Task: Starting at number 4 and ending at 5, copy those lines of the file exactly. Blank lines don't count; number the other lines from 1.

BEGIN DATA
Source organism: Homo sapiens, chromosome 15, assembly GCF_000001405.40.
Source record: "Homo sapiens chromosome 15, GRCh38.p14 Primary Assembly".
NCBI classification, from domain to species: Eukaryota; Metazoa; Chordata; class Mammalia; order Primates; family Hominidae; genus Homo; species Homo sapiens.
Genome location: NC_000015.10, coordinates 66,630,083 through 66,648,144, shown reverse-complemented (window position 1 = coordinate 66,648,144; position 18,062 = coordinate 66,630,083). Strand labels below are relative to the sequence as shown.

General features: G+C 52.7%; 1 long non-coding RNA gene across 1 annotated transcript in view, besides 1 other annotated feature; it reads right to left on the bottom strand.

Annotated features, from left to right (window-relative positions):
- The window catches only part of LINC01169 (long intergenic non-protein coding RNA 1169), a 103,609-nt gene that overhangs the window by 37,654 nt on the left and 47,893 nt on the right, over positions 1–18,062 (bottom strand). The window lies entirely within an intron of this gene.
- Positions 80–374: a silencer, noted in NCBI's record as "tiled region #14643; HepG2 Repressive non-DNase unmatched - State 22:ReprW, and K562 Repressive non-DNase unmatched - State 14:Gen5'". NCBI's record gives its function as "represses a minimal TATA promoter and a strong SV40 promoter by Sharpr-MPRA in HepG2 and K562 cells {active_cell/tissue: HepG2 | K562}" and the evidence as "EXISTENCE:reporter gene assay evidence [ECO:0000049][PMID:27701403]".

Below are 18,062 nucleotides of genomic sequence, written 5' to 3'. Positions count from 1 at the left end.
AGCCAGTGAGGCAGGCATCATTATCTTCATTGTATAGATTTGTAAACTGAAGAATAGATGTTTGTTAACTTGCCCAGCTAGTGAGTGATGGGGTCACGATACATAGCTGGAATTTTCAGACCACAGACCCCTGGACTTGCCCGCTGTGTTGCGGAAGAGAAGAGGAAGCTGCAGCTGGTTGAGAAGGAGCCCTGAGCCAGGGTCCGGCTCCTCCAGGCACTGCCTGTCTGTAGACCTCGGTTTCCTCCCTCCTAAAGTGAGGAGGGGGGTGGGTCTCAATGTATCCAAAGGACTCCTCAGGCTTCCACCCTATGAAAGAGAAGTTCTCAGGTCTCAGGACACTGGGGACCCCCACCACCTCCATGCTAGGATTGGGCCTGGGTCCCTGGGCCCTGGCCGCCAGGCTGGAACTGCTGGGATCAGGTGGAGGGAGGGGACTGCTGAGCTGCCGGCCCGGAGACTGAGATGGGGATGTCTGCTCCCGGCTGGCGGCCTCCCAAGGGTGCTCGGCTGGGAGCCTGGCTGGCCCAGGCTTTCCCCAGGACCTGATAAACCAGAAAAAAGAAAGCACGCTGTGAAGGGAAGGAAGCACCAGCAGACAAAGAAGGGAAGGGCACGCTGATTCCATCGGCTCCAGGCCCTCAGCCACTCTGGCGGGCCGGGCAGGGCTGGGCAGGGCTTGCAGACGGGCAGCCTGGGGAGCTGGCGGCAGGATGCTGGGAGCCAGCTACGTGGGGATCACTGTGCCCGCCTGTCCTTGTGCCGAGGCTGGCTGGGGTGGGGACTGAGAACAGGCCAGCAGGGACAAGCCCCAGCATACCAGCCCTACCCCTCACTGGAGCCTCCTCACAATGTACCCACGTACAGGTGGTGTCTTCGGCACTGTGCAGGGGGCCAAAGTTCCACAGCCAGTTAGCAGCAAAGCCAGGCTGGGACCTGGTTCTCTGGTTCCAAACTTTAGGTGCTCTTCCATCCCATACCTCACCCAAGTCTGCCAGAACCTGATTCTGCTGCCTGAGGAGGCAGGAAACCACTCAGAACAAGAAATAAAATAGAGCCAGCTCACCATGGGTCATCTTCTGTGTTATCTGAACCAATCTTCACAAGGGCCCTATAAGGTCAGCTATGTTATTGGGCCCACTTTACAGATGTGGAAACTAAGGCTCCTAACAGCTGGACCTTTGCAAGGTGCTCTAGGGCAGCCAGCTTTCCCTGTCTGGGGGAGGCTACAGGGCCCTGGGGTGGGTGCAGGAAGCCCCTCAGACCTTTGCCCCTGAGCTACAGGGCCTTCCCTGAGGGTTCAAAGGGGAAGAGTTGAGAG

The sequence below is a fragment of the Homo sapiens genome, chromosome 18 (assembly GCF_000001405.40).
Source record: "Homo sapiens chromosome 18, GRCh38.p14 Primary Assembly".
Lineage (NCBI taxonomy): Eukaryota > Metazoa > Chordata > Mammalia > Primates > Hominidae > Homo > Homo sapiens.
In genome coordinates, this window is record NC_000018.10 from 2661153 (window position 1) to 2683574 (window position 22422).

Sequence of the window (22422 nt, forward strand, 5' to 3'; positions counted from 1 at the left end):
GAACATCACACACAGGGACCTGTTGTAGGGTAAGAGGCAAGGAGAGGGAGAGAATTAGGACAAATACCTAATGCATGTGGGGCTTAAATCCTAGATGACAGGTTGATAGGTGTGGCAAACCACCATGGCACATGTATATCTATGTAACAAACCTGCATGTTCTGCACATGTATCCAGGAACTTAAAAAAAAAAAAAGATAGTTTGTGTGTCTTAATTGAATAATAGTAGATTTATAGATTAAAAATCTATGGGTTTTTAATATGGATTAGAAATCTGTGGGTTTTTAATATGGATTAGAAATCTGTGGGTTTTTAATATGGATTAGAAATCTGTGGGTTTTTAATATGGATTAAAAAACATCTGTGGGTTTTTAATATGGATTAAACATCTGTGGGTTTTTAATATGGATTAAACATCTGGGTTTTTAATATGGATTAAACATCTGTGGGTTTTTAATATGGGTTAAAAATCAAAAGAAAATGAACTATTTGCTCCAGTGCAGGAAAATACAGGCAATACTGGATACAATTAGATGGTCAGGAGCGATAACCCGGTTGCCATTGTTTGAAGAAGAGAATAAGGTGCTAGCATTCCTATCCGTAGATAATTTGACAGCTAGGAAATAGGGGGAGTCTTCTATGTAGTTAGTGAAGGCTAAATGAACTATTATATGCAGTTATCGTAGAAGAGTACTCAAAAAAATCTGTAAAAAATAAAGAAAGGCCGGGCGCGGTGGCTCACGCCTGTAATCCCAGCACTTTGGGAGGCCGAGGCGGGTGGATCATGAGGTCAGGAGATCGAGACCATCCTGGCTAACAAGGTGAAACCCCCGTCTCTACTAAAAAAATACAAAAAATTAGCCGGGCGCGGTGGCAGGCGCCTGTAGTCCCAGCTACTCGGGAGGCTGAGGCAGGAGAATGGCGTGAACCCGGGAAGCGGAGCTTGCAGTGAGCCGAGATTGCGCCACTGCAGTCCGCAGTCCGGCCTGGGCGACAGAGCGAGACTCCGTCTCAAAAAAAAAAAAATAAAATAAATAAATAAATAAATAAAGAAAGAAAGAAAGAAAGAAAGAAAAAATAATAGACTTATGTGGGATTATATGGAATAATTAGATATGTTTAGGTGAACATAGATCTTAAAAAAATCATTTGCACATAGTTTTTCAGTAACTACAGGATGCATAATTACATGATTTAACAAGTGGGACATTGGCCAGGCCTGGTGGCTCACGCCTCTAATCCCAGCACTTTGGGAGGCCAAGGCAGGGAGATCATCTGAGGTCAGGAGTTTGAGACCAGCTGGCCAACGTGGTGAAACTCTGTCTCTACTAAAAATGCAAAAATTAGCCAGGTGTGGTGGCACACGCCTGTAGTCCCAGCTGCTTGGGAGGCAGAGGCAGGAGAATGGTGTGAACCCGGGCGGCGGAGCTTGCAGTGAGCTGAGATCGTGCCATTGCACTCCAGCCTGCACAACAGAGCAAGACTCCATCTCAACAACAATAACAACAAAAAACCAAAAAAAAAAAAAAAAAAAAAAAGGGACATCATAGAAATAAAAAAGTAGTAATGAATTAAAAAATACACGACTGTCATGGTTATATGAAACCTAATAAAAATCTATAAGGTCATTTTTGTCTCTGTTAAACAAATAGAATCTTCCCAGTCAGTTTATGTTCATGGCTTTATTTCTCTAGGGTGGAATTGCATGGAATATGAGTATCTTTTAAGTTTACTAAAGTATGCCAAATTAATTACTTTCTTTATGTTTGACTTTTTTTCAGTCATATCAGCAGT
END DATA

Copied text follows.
Genome location: NC_000015.10, coordinates 66,630,083 through 66,648,144, shown reverse-complemented (window position 1 = coordinate 66,648,144; position 18,062 = coordinate 66,630,083). Strand labels below are relative to the sequence as shown.

General features: G+C 52.7%; 1 long non-coding RNA gene across 1 annotated transcript in view, besides 1 other annotated feature; it reads right to left on the bottom strand.